Reading and Writing Japanese Hiragana: A Character Workbook for Beginners (Audio Download & Printable Flash Cards) (Paperback)
Warning messageMean Menu style requires jQuery library version 1.7 or higher, but you have opted to provide your own library. Please ensure you have the proper version of jQuery included. (note: this is not an error)
On Our Shelves Now
This book provides a complete course for beginning students who want to master the first step in learning to read and write Japanese With plentiful writing and reading practice, this workbook starts with the basic letters and works up to writing words and complete sentences. Divided into two parts, the first part presents the 46 main Hiragana in their full and contracted forms, with extensive writing spaces provided for writing practice. Recognition and pronunciation of the letters are reinforced through writing and listening exercises. In the second half of the book, students can apply their knowledge of Hiragana in a Writing Practice section that contains sentences related to contexts in which Hiragana words are often used, such as greetings, common expressions, place names and transportation. The exercises are graded in difficulty from Writing Drills (from copying to writing from memory) to Dictation Practice (connecting the sounds with the letters) to Writing Exercises (writing answers that fit the situations given). Unique features of this language workbook include:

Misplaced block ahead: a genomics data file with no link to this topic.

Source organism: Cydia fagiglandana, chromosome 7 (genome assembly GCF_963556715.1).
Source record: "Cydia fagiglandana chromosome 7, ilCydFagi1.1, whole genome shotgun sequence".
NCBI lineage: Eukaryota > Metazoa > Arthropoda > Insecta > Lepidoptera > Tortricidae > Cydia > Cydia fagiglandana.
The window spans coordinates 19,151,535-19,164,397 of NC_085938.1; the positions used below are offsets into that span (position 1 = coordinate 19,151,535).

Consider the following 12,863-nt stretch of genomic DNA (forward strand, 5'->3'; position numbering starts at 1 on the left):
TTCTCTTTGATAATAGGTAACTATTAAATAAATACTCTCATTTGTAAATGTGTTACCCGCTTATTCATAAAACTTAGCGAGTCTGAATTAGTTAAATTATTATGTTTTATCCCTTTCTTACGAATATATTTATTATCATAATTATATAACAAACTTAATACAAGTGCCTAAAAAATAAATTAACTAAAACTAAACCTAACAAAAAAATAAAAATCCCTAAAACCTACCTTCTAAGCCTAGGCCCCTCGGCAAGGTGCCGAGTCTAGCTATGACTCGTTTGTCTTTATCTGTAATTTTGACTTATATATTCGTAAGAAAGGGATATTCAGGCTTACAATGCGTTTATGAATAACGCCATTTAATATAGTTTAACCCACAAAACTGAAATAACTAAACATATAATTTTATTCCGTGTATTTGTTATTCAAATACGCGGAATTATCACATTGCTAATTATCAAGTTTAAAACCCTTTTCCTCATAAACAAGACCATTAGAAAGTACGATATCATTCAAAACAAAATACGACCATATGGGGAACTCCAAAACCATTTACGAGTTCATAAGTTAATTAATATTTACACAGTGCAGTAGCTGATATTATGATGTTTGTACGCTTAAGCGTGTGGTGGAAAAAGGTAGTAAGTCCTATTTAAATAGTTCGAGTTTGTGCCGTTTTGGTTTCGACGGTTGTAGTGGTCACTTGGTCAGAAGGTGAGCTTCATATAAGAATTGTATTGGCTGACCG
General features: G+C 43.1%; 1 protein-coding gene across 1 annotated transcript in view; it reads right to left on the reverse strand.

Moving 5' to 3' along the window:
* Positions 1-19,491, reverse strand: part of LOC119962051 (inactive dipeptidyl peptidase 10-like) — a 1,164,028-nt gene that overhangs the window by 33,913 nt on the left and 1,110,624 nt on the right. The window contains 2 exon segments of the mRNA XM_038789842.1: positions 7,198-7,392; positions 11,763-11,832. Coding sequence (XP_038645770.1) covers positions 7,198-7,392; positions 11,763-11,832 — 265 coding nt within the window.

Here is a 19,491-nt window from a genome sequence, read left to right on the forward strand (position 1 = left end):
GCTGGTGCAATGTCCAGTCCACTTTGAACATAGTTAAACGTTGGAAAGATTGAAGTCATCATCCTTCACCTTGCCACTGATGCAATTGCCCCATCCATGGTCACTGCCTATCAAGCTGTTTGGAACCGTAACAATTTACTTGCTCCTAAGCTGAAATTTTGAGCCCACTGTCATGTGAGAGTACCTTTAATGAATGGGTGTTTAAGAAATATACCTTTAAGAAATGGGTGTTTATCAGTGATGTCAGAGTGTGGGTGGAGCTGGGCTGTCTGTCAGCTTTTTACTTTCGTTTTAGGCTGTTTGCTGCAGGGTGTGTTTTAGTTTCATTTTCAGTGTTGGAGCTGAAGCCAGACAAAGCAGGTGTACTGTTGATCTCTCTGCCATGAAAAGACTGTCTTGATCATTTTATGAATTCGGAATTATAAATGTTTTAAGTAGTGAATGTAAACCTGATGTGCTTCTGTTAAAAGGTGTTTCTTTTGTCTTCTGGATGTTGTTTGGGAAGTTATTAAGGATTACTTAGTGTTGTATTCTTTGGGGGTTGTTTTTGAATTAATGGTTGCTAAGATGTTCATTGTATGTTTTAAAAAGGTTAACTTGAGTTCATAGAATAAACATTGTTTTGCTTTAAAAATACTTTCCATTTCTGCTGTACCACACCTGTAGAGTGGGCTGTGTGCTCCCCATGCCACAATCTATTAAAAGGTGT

- A thorough overview of the Japanese writing system explaining when and how Hiragana is used
- Handwriting and stroke-order tips
- Online audio files speed up the process by reinforcing the pronunciation of the letters through a variety of listening and writing exercises
- Printable flashcards available online for download
- Mnemonic illustrations for every character
The Japanese writing system combines three types of letters: hiragana, katakana, and kanji. Hiragana can be used to spell out the sounds of kanji Chinese character words--and if you don't know the kanji character you can use Hiragana instead (as young children do). It is also used for various grammatical-function words as well as verb and adjective endings.
About the Author
Emiko Konomi received her PhD in Linguistics from Cornell University. She was a member of the faculty of the School of Business Administration and Department of World Languages and Literature at Portland State University. Dr. Konomi has taught all levels of Japanese including business Japanese, and has extensive experience training Japanese-language instructors at various teacher-training programs in the US. Her dedication to quality teaching earned her the 2011 and 2015 John Eliot Allen Outstanding Teaching Award. Her academic research focuses on Japanese linguistics and pedagogy. She is the author of Easy Japanese and lives in Portland, Oregon.